Alzheimer’s disease affects 5 percent of the population aged 65 to 74 years, and 30 percent of people above 85 years. Half of the people in nursing homes in the United States have Alzheimer’s disease.
Dementia is a term used to describe the loss of intellectual and social skills serious enough to interfere with daily living. There are several causes of dementia, but the most common one (found in 50 percent to 60 percent of cases) is Alzheimer’s disease.
In patients with Alzheimer’s disease, the brain cells get damaged and die. The normal interconnections between the nerve cells of the brain are destroyed, similar to a computer with faulty wiring. This scenario causes a progressive loss of memory and thinking ability. At present, there is no cure, but doctors can help delay the onset of the symptoms.
What causes Alzheimer’s disease? We are still not sure but experts theorize that it’s a combination of hereditary factors (genes), poor lifestyle habits (overeating) and possibly environmental factors that can affect the brain. In less than five percent of cases, there is a specific genetic culprit for the disease.
Increasing forgetfulness. The patient has difficulty remembering names or where they left their things. In the Philippines, we often say “nag-u-ulyanin na.” While everyone has some lapses, the memory loss in Alzheimer’s disease is more severe. A common first sign is the loss of short-term memory (what they just did a few minutes ago.) In later stages, patients may eventually forget the names of their close relatives.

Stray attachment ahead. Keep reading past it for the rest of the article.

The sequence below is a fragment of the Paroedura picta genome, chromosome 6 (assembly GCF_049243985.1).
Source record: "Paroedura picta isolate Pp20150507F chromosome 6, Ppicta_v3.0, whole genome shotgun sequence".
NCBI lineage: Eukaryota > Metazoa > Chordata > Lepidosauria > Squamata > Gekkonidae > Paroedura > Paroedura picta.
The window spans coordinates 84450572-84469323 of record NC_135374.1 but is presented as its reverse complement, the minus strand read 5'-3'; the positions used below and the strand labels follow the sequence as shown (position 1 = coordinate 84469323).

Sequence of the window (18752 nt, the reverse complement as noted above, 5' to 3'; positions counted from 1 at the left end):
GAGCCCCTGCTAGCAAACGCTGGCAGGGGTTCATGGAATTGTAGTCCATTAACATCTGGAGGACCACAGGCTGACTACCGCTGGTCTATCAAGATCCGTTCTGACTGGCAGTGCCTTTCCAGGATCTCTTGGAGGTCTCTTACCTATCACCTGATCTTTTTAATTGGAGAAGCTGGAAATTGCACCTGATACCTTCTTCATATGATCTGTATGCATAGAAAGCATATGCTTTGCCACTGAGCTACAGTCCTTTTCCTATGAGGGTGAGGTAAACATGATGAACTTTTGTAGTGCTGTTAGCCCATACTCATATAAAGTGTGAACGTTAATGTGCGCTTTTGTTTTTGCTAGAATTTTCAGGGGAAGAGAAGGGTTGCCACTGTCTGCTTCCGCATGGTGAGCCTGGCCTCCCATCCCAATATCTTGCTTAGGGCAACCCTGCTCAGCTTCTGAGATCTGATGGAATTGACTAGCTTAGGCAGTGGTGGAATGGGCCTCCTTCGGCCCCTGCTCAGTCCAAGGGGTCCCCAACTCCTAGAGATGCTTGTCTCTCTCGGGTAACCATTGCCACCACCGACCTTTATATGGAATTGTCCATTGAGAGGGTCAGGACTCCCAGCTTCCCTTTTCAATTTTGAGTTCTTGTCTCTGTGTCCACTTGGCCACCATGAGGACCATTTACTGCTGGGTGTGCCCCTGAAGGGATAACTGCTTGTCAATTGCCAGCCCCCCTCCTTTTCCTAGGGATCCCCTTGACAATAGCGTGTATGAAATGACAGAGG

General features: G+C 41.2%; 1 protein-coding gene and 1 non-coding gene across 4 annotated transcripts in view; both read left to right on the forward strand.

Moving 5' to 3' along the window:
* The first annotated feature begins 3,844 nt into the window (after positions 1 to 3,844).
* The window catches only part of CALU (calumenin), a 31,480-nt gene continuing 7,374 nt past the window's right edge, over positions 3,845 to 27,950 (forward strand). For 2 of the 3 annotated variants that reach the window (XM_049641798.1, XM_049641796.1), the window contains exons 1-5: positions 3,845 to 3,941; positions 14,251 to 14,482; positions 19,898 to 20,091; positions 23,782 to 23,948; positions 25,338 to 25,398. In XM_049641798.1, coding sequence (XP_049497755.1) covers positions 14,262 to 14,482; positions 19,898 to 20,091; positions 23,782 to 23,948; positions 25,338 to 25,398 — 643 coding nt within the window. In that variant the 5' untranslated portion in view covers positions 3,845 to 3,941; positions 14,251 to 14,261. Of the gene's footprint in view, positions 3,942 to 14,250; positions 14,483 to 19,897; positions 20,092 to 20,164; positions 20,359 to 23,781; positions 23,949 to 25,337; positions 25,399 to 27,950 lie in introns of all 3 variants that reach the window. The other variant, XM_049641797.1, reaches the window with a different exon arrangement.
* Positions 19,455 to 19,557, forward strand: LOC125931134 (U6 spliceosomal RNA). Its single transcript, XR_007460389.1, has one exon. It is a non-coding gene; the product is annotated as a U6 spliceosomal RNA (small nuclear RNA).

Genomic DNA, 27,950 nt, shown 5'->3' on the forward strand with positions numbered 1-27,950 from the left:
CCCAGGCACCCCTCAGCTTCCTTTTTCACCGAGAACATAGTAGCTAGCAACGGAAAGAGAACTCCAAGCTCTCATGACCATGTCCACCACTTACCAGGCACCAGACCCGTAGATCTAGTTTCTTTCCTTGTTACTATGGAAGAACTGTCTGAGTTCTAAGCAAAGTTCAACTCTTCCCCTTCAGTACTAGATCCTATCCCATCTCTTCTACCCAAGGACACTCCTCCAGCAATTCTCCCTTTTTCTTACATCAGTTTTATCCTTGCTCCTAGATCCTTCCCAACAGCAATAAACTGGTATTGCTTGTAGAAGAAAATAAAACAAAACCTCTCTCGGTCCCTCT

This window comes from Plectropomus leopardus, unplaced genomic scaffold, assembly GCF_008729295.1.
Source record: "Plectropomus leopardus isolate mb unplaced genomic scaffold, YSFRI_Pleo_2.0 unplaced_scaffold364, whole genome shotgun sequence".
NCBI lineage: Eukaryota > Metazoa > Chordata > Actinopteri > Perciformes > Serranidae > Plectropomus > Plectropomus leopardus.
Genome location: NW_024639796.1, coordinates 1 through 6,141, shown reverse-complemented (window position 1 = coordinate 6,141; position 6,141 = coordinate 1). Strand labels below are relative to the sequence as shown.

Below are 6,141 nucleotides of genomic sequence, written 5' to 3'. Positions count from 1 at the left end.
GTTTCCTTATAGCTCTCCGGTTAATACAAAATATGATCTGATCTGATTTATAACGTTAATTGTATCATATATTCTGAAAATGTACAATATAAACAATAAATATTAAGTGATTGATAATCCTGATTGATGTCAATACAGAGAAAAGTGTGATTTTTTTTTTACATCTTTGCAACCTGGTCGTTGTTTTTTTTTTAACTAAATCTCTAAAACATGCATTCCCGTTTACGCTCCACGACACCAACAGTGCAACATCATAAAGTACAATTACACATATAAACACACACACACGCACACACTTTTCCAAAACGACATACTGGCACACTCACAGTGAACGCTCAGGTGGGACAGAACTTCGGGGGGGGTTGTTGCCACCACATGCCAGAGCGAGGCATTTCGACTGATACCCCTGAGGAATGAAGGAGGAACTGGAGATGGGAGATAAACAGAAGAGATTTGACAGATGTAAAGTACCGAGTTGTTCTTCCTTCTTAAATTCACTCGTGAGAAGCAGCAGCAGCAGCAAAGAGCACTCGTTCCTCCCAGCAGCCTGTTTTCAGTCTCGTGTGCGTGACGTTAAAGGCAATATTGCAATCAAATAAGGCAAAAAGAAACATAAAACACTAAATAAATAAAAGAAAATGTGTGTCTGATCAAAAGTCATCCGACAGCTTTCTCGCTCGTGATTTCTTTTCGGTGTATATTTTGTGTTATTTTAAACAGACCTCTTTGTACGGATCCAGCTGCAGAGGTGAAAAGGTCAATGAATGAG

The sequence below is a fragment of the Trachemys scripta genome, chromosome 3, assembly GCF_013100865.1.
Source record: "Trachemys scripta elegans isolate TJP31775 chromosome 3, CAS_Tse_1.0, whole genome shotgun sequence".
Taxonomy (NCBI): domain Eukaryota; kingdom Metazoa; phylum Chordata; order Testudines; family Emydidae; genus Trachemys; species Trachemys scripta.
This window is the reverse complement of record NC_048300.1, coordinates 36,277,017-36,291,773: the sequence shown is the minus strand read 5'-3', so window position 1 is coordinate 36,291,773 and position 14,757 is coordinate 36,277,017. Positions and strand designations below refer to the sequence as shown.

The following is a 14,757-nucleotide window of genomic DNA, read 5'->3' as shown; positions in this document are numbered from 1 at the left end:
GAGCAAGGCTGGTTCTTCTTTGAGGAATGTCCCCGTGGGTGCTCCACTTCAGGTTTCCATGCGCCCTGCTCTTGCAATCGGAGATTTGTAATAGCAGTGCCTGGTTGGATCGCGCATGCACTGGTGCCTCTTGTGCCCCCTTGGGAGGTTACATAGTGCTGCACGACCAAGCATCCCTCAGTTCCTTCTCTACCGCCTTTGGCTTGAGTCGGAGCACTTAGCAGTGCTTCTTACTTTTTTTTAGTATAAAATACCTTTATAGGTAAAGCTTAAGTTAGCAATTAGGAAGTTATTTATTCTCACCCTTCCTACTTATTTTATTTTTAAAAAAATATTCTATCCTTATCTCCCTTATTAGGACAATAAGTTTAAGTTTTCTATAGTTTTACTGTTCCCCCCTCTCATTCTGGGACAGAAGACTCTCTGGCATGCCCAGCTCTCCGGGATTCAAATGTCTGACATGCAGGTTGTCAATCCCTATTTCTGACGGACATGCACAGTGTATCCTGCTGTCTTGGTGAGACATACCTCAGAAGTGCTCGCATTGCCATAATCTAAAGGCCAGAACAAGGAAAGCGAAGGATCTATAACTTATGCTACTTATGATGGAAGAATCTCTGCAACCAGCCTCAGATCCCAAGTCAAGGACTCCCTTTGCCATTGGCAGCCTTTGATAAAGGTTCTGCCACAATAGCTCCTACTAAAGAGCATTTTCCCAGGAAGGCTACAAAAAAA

Loss of orientation. People with Alzheimer’s disease cannot state what year, month or day it is. They may not know the president of the country. They may get lost easily.
Changes in behavior. You often find the patient wandering around, getting agitated and yelling at other people. Struggles to perform daily activities. Simple activities like playing a board game, cooking and planning the day’s work are difficult for the patient.
Harder to talk and write. Patients have difficulty communicating with other people and identifying common objects. Poor in calculation and reasoning. One of the tests to detect Alzheimer’s disease is to ask the person to count from 100 backwards by decrements of seven. For example, 100, 93, 86, 79, 72 and so forth.
Poor judgment. If you ask the patient to decide what to do in case of fire, they might say something totally irrelevant to the situation. Because of these changes, patients with Alzheimer’s disease are more prone to complications, like developing pneumonia and falling.
• Older age group.
• Family history. The risk of getting the disease is higher if somebody in the family has the disease.
• More women have Alzheimer’s disease, but this may partly be because women live longer than men.
• Other risk factors are similar to those causing heart disease: smoking, high blood pressure, high cholesterol, diabetes and lack of exercise. When the blood vessels of the brain are partly occluded, then the chances of getting dementia increases.
A difficult diagnosis
Although Alzheimer’s disease is so common, it is not easy to make the diagnosis. Your neurologist will determine if the patient has the disease based on a mental status test (asking the patient questions), a neurologic exam and certain laboratory tests.